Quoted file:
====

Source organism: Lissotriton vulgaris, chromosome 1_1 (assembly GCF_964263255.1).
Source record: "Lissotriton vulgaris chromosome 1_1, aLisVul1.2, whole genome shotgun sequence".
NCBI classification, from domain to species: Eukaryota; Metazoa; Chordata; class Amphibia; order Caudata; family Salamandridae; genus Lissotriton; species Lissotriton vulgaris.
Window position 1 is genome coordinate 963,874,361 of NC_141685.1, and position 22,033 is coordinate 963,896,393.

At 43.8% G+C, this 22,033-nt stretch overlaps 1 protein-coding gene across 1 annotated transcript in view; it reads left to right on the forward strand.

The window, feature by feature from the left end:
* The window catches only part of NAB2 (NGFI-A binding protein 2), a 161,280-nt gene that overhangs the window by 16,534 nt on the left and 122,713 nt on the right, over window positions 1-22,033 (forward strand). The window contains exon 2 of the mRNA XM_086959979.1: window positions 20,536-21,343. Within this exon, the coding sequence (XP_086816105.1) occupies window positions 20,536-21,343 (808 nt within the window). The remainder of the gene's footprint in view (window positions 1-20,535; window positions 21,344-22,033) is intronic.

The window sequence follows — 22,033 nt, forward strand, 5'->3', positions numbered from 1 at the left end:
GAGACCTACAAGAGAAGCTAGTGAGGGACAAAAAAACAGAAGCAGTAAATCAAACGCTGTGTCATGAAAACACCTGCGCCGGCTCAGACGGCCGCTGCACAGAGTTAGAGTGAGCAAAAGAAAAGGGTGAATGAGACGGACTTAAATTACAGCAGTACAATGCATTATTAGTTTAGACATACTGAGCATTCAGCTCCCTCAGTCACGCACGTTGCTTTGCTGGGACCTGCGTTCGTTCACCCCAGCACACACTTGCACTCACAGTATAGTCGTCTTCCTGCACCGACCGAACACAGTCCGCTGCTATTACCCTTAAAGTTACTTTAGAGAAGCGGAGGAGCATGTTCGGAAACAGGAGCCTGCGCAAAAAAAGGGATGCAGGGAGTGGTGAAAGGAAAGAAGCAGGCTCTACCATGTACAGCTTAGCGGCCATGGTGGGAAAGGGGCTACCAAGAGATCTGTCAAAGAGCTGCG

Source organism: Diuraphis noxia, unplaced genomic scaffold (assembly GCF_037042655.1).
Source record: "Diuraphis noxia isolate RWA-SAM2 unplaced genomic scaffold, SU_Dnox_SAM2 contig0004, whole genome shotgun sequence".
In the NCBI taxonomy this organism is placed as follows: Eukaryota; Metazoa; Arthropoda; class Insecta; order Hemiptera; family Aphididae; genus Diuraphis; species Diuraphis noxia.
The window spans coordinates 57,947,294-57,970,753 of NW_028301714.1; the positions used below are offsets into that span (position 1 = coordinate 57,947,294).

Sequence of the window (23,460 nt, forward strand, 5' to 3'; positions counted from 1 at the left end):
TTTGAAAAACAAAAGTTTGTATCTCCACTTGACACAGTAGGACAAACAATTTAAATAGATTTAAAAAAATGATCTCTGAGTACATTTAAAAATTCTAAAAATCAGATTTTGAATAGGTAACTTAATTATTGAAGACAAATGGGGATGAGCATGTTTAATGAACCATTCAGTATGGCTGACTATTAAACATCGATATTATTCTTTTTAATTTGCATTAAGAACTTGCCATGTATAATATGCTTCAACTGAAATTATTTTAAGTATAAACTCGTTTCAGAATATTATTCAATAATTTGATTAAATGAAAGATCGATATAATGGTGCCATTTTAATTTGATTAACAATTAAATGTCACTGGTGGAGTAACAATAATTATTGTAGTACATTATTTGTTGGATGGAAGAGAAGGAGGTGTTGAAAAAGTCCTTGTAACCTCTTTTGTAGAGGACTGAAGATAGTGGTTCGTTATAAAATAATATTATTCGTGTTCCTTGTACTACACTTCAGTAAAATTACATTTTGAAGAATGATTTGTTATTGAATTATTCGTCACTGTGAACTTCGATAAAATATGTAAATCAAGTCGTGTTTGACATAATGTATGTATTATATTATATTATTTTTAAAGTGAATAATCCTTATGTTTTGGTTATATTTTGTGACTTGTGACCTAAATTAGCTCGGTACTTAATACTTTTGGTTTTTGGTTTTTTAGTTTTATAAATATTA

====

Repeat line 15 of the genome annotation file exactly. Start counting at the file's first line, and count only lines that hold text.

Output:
TTTGAAAAACAAAAGTTTGTATCTCCACTTGACACAGTAGGACAAACAATTTAAATAGATTTAAAAAAATGATCTCTGAGTACATTTAAAAATTCTAAAAATCAGATTTTGAATAGGTAACTTAATTATTGAAGACAAATGGGGATGAGCATGTTTAATGAACCATTCAGTATGGCTGACTATTAAACATCGATATTATTCTTTTTAATTTGCATTAAGAACTTGCCATGTATAATATGCTTCAACTGAAATTATTTTAAGTATAAACTCGTTTCAGAATATTATTCAATAATTTGATTAAATGAAAGATCGATATAATGGTGCCATTTTAATTTGATTAACAATTAAATGTCACTGGTGGAGTAACAATAATTATTGTAGTACATTATTTGTTGGATGGAAGAGAAGGAGGTGTTGAAAAAGTCCTTGTAACCTCTTTTGTAGAGGACTGAAGATAGTGGTTCGTTATAAAATAATATTATTCGTGTTCCTTGTACTACACTTCAGTAAAATTACATTTTGAAGAATGATTTGTTATTGAATTATTCGTCACTGTGAACTTCGATAAAATATGTAAATCAAGTCGTGTTTGACATAATGTATGTATTATATTATATTATTTTTAAAGTGAATAATCCTTATGTTTTGGTTATATTTTGTGACTTGTGACCTAAATTAGCTCGGTACTTAATACTTTTGGTTTTTGGTTTTTTAGTTTTATAAATATTA